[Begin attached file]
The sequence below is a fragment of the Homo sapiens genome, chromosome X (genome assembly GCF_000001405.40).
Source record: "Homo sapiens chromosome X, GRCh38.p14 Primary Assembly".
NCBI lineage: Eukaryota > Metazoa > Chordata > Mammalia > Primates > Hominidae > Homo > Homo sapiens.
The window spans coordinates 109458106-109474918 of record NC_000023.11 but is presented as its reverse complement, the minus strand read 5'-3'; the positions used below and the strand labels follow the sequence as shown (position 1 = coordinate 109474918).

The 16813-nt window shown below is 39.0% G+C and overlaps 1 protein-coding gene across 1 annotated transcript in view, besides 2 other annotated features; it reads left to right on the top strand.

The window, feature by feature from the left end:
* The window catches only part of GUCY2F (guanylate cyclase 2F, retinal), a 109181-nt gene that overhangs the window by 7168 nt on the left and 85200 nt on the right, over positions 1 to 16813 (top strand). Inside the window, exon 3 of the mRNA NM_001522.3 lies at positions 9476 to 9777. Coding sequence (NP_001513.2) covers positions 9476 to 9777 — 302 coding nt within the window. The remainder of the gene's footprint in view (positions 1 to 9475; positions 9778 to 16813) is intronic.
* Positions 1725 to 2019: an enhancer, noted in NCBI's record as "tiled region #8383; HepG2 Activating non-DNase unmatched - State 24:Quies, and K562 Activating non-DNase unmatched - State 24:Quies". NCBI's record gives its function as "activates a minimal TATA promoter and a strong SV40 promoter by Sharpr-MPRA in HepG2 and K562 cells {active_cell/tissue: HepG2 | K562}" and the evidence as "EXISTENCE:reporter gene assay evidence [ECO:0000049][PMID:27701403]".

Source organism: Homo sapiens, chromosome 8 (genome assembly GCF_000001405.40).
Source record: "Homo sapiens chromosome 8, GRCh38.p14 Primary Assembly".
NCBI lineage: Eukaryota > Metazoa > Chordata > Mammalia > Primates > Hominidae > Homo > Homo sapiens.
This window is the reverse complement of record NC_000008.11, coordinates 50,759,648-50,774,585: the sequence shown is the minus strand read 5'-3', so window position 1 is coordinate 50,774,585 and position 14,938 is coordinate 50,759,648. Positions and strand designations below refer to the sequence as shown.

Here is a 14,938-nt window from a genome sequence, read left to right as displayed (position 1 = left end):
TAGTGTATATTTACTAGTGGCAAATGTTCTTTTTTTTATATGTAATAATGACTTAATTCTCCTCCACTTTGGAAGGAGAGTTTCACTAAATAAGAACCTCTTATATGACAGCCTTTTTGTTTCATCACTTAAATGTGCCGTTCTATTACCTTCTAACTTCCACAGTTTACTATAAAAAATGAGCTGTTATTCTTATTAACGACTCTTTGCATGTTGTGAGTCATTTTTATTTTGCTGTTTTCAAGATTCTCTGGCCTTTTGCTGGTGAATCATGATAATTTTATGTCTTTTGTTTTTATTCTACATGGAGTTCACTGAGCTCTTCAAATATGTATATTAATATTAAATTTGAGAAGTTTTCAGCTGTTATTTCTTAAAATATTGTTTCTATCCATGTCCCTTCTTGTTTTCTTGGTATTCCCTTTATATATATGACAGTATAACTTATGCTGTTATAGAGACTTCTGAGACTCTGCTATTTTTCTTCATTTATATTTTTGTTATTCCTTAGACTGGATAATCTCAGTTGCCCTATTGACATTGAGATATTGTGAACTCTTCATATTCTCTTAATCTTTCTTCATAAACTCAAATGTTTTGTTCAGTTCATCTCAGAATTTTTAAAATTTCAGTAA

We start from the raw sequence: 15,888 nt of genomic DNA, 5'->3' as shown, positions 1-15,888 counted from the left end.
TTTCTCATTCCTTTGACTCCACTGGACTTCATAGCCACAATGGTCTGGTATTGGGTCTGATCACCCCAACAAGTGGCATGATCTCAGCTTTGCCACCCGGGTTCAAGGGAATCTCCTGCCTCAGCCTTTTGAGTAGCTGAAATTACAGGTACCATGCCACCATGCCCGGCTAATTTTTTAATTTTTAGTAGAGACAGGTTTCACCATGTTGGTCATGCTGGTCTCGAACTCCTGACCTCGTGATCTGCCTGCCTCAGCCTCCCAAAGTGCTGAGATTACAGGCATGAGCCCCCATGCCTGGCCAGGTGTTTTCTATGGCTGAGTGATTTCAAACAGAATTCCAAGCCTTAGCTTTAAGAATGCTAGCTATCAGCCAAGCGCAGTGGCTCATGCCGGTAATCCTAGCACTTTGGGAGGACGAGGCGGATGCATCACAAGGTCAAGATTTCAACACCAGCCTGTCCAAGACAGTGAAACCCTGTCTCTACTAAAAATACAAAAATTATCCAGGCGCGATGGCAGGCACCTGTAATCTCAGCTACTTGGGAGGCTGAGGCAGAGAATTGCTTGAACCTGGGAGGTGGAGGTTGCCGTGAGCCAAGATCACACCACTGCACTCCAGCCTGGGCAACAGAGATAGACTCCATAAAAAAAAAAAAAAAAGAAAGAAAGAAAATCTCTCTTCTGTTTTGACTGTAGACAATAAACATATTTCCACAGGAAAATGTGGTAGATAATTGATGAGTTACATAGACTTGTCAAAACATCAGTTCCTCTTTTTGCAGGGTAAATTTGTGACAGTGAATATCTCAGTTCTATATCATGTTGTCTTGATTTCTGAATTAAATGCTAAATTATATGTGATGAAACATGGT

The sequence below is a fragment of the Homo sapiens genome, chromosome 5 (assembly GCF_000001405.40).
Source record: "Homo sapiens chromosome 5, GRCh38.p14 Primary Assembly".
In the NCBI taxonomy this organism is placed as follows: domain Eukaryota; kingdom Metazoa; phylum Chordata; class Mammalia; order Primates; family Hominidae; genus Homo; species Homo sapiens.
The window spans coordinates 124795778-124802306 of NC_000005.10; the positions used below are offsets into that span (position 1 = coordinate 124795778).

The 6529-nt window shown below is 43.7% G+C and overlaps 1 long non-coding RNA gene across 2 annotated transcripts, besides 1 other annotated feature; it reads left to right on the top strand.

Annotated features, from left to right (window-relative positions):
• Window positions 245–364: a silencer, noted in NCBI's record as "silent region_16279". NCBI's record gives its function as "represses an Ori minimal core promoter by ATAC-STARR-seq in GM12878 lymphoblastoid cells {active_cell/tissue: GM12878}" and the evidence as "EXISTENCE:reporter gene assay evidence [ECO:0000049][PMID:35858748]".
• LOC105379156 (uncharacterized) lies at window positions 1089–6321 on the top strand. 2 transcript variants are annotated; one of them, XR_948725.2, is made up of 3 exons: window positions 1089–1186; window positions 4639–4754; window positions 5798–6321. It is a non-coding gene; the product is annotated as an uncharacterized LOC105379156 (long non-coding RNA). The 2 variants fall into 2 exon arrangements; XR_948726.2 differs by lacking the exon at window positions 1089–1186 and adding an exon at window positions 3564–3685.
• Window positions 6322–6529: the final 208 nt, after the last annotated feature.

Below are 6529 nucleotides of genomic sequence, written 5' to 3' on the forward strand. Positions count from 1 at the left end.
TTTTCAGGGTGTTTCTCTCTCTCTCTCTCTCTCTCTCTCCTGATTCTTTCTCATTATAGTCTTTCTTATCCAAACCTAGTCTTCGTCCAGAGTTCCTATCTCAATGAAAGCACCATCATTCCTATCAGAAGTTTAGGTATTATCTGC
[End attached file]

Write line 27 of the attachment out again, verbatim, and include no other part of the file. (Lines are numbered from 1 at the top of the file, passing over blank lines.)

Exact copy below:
TTTTCAGGGTGTTTCTCTCTCTCTCTCTCTCTCTCTCTCCTGATTCTTTCTCATTATAGTCTTTCTTATCCAAACCTAGTCTTCGTCCAGAGTTCCTATCTCAATGAAAGCACCATCATTCCTATCAGAAGTTTAGGTATTATCTGC